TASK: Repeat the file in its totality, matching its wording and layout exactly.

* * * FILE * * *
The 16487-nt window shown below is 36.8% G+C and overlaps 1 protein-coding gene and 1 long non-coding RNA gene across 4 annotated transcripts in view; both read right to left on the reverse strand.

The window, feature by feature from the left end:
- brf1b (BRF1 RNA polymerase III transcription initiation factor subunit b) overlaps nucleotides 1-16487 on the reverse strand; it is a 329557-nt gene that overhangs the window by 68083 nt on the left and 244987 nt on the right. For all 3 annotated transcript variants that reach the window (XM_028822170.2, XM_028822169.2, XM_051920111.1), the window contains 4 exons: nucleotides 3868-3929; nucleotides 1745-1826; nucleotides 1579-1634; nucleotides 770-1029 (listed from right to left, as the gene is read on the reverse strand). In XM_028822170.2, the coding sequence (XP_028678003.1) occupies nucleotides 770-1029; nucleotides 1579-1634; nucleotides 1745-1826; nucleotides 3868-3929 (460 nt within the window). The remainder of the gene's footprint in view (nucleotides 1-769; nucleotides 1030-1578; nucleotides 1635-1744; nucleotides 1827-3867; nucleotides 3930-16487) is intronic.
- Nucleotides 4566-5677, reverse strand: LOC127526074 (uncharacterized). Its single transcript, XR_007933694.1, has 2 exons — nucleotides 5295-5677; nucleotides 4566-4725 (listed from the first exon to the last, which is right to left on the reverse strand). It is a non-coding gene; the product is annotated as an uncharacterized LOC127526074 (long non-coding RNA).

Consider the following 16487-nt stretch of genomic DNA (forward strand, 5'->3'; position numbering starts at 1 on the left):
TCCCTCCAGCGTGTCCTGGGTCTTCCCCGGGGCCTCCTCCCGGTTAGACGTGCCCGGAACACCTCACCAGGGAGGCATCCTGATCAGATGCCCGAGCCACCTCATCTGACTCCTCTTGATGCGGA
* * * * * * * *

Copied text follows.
The 16487-nt window shown below is 36.8% G+C and overlaps 1 protein-coding gene and 1 long non-coding RNA gene across 4 annotated transcripts in view; both read right to left on the reverse strand.

The window, feature by feature from the left end:
- brf1b (BRF1 RNA polymerase III transcription initiation factor subunit b) overlaps nucleotides 1-16487 on the reverse strand; it is a 329557-nt gene that overhangs the window by 68083 nt on the left and 244987 nt on the right. For all 3 annotated transcript variants that reach the window (XM_028822170.2, XM_028822169.2, XM_051920111.1), the window contains 4 exons: nucleotides 3868-3929; nucleotides 1745-1826; nucleotides 1579-1634; nucleotides 770-1029 (listed from right to left, as the gene is read on the reverse strand). In XM_028822170.2, the coding sequence (XP_028678003.1) occupies nucleotides 770-1029; nucleotides 1579-1634; nucleotides 1745-1826; nucleotides 3868-3929 (460 nt within the window). The remainder of the gene's footprint in view (nucleotides 1-769; nucleotides 1030-1578; nucleotides 1635-1744; nucleotides 1827-3867; nucleotides 3930-16487) is intronic.
- Nucleotides 4566-5677, reverse strand: LOC127526074 (uncharacterized). Its single transcript, XR_007933694.1, has 2 exons — nucleotides 5295-5677; nucleotides 4566-4725 (listed from the first exon to the last, which is right to left on the reverse strand). It is a non-coding gene; the product is annotated as an uncharacterized LOC127526074 (long non-coding RNA).

Consider the following 16487-nt stretch of genomic DNA (forward strand, 5'->3'; position numbering starts at 1 on the left):
TCCCTCCAGCGTGTCCTGGGTCTTCCCCGGGGCCTCCTCCCGGTTAGACGTGCCCGGAACACCTCACCAGGGAGGCATCCTGATCAGATGCCCGAGCCACCTCATCTGACTCCTCTTGATGCGGA